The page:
Lazarus Ratschriber Spengler was the brother of Jordan’s 15th great-grandfather (which makes him the 15th great uncle) He played a somewhat a small role during the time of the Reformation.
Born: March 13, 1479, Nürnberg, Germany.
Died: September 7, 1534, Nürnberg, Germany.
Lazarus was the 9th of 21 children of Georg and Agnes Spengler; his father was a clerk in the Imperial Court of Justice. Lazarus entered the University of Leipzig in 1491, but on the death of his father in December 1496, returned to Nürnberg, obtained a position in the town clerk’s office, and in 1507 himself became the town clerk (Raths Syndikus).
He met Martin Luther in 1518, when Luther passed through Nuremberg. Spengler became an ardent supporter, publishing Schutzred supporting Luther in 1519. He was active in reforming the church in Nuremberg, which drew unfavorable attention from religious conservatives. Spengler was one of Luther’s supporters mentioned by name in Pope Leo X target=”blank”‘s bull Exsurge Domine target=”blank”, issued on June 15, 1520, threatening to excommunicate target=”blank” Luther and his followers if they did not submit to the pope. With the support of the Nuremberg town council, Spengler refused to submit to the pope, and was subsequently excommunicated along with Luther by the pope on January 3, 1521, by the bull Decet Romanum Pontificem. In April 1521, Nuremberg sent Spengler as a delegate to the Diet of Worms.
He was largely responsible for the design of the Luther rose ( The Luther seal or Luther rose is a widely recognized symbol for Lutheranism. It was the seal that was designed for Martin Luther at the bequest of John Frederick of Saxony in 1530, while Luther was staying at the Coburg Fortress during the Diet of Augsburg.)
The Luther Rose
Letter from Martin Luther to Lazarus Spengler, Coburg, July 8, 1530
Grace and peace in Christ!
Honorable, kind, dear Sir and Friend! Since you ask whether my seal has come out correctly, I shall answer most amiably and tell you of those thoughts which (now) come to my mind about my seal as a symbol of my theology.There is first to be a cross, black (and placed) in a heart, which should be of its natural color, so that I myself would be reminded that faith in the Crucified saves us. For if one
believes from the heart he will be justified. Even though it is a black cross, (which) also should hurt us, yet it leaves the heart in its (natural) color (and) does not ruin nature; that is, (the cross) does not kill but keeps (man) alive. For the just man lives by faith,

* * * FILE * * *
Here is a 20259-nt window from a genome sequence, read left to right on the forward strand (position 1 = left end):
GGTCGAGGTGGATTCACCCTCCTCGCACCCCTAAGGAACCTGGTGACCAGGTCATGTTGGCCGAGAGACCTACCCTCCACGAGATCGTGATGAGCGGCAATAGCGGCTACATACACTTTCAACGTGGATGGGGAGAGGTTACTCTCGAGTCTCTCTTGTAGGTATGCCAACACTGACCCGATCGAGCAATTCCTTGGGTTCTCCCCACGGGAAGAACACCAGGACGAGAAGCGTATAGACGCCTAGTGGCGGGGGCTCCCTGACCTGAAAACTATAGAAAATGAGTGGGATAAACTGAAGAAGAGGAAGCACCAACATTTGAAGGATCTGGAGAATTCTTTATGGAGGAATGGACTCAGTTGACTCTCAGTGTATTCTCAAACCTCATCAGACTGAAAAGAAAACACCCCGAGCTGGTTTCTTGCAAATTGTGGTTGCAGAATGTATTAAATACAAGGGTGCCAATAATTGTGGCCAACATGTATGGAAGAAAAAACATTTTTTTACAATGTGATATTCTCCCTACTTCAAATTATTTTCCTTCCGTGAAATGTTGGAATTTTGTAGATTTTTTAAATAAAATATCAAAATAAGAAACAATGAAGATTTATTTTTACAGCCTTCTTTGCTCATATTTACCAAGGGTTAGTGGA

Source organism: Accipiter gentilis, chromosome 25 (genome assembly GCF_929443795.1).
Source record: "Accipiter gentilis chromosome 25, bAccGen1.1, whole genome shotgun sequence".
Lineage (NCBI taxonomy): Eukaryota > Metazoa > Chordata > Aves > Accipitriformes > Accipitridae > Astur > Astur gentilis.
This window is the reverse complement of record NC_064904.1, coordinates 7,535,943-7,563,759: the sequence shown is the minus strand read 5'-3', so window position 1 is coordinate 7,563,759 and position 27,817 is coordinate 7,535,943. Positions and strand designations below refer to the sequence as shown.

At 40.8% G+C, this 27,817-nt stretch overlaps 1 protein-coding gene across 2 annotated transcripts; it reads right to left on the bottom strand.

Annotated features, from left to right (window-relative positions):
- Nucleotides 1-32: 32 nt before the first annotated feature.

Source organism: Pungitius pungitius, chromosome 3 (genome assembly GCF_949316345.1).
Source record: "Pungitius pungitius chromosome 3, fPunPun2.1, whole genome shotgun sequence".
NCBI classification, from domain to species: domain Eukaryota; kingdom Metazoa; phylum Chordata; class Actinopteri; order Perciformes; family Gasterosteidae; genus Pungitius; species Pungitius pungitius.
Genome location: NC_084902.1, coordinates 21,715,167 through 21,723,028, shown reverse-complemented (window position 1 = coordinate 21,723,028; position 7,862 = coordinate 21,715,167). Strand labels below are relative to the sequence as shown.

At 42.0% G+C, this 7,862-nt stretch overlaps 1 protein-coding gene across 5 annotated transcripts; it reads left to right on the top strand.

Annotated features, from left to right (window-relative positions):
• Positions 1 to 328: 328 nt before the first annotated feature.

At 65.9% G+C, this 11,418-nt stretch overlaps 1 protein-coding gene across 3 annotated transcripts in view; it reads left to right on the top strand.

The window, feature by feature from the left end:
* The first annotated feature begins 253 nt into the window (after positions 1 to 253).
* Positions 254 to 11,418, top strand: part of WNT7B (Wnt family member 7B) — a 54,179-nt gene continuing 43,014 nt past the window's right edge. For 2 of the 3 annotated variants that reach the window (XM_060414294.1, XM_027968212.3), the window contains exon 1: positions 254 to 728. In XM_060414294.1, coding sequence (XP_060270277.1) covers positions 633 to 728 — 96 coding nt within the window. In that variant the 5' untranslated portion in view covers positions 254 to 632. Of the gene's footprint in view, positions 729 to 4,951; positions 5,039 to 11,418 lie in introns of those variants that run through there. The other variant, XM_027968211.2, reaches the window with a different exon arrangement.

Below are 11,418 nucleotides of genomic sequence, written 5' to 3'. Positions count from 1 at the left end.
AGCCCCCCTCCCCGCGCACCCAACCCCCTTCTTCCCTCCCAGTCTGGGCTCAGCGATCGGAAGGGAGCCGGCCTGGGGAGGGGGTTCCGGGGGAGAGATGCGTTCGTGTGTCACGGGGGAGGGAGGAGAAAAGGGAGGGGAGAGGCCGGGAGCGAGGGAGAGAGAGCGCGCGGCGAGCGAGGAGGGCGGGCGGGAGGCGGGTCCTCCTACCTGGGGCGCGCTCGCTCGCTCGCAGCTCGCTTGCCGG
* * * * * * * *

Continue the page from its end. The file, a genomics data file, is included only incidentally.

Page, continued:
but by faith in the Crucified One. Such a heart is to be in the midst of a white rose, to symbolize that faith gives joy, comfort, and peace; in a word it places the believer into a white joyful rose; for (this faith) does not give peace and joy as the world gives and, therefore, the rose is to be in a sky – blue field, (symbolizing) that such joy in the Spirit
and in faith is a beginning of the future heavenly joy; it is already a part (of faith), and is grasped through hope, even though not yet manifested. And around this field is a golden ring, (symbolizing) that in heaven such blessedness lasts forever and has no end, and in addition is precious beyond all joy and goods, just as gold is the most
valuable and precious metal.
May Christ, our dear Lord, be with your spirit until the life to come.
Lazarus Spengler is also remembered as the author of several hymns, some of which remain in Lutheran hymn books to this day.
One of these, “Durch Adams Fall ist ganz verderbt” (All Mankind Fell In Adam’s Fall), is quoted in the Book of Concord, the official Lutheran confession
ALL MANKIND FELL IN ADAM’S FALL
All mankind fell in Adam’s fall,
One common sin infects us all;
From sire to son the bane descends,
And over all the curse impends.
Thro’ all man’s powers corruption creeps
And him in dreadful bondage keeps;
In guilt he draws his infant breath
And reaps its fruits of woe and death.
From hearts depraved, to evil prone,
Flow thoughts and deeds of sin alone;
God’s image lost, the darkened soul
Nor seeks nor finds its heav’nly goal.
But Christ, the second Adam, came
To bear our sin and woe and shame,
To be our Life, our Light, our Way,
Our only Hope, our only Stay.
As by one man all mankind fell
And, born in sin, was doomed to hell,
So by one Man, who took our place,
We all received the gift of grace.
We thank Thee, Christ; new life is ours,
New light, new hope, new strength, new powers:
This grace our every way attend
Until we reach our journey’s end!